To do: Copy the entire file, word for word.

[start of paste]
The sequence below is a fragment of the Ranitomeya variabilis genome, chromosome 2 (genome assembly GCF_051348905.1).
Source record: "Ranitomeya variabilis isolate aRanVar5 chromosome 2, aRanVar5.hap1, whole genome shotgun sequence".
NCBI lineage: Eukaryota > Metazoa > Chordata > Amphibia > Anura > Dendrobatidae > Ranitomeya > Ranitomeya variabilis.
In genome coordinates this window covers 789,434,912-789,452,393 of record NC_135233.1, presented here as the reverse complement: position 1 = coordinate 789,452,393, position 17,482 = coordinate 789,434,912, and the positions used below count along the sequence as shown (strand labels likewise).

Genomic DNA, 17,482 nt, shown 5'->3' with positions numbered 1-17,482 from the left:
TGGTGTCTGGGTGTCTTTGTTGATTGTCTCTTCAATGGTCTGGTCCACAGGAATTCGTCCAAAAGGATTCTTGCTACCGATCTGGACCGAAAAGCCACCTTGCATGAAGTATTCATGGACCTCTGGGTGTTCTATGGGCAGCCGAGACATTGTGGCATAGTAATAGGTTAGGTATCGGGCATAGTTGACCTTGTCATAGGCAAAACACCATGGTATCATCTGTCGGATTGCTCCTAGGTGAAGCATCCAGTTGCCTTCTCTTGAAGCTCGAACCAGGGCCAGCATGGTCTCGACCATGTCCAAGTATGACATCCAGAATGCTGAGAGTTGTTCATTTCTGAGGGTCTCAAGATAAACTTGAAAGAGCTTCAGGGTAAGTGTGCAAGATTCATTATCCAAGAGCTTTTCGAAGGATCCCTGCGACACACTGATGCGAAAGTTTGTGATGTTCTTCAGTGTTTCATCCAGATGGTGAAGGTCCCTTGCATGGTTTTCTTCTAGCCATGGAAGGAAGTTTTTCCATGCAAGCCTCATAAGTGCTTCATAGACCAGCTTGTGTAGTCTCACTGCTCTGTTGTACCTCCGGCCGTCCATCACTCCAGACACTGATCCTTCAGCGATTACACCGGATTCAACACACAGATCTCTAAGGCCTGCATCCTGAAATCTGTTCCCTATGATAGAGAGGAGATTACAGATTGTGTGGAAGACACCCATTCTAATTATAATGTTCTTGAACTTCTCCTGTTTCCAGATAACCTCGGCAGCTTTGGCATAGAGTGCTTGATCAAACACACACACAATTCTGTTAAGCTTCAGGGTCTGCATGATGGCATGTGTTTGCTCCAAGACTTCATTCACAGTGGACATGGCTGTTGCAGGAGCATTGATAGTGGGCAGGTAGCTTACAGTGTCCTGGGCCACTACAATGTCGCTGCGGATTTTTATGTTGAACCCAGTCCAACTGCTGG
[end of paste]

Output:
The sequence below is a fragment of the Ranitomeya variabilis genome, chromosome 2 (genome assembly GCF_051348905.1).
Source record: "Ranitomeya variabilis isolate aRanVar5 chromosome 2, aRanVar5.hap1, whole genome shotgun sequence".
NCBI lineage: Eukaryota > Metazoa > Chordata > Amphibia > Anura > Dendrobatidae > Ranitomeya > Ranitomeya variabilis.
In genome coordinates this window covers 789,434,912-789,452,393 of record NC_135233.1, presented here as the reverse complement: position 1 = coordinate 789,452,393, position 17,482 = coordinate 789,434,912, and the positions used below count along the sequence as shown (strand labels likewise).

Genomic DNA, 17,482 nt, shown 5'->3' with positions numbered 1-17,482 from the left:
TGGTGTCTGGGTGTCTTTGTTGATTGTCTCTTCAATGGTCTGGTCCACAGGAATTCGTCCAAAAGGATTCTTGCTACCGATCTGGACCGAAAAGCCACCTTGCATGAAGTATTCATGGACCTCTGGGTGTTCTATGGGCAGCCGAGACATTGTGGCATAGTAATAGGTTAGGTATCGGGCATAGTTGACCTTGTCATAGGCAAAACACCATGGTATCATCTGTCGGATTGCTCCTAGGTGAAGCATCCAGTTGCCTTCTCTTGAAGCTCGAACCAGGGCCAGCATGGTCTCGACCATGTCCAAGTATGACATCCAGAATGCTGAGAGTTGTTCATTTCTGAGGGTCTCAAGATAAACTTGAAAGAGCTTCAGGGTAAGTGTGCAAGATTCATTATCCAAGAGCTTTTCGAAGGATCCCTGCGACACACTGATGCGAAAGTTTGTGATGTTCTTCAGTGTTTCATCCAGATGGTGAAGGTCCCTTGCATGGTTTTCTTCTAGCCATGGAAGGAAGTTTTTCCATGCAAGCCTCATAAGTGCTTCATAGACCAGCTTGTGTAGTCTCACTGCTCTGTTGTACCTCCGGCCGTCCATCACTCCAGACACTGATCCTTCAGCGATTACACCGGATTCAACACACAGATCTCTAAGGCCTGCATCCTGAAATCTGTTCCCTATGATAGAGAGGAGATTACAGATTGTGTGGAAGACACCCATTCTAATTATAATGTTCTTGAACTTCTCCTGTTTCCAGATAACCTCGGCAGCTTTGGCATAGAGTGCTTGATCAAACACACACACAATTCTGTTAAGCTTCAGGGTCTGCATGATGGCATGTGTTTGCTCCAAGACTTCATTCACAGTGGACATGGCTGTTGCAGGAGCATTGATAGTGGGCAGGTAGCTTACAGTGTCCTGGGCCACTACAATGTCGCTGCGGATTTTTATGTTGAACCCAGTCCAACTGCTGG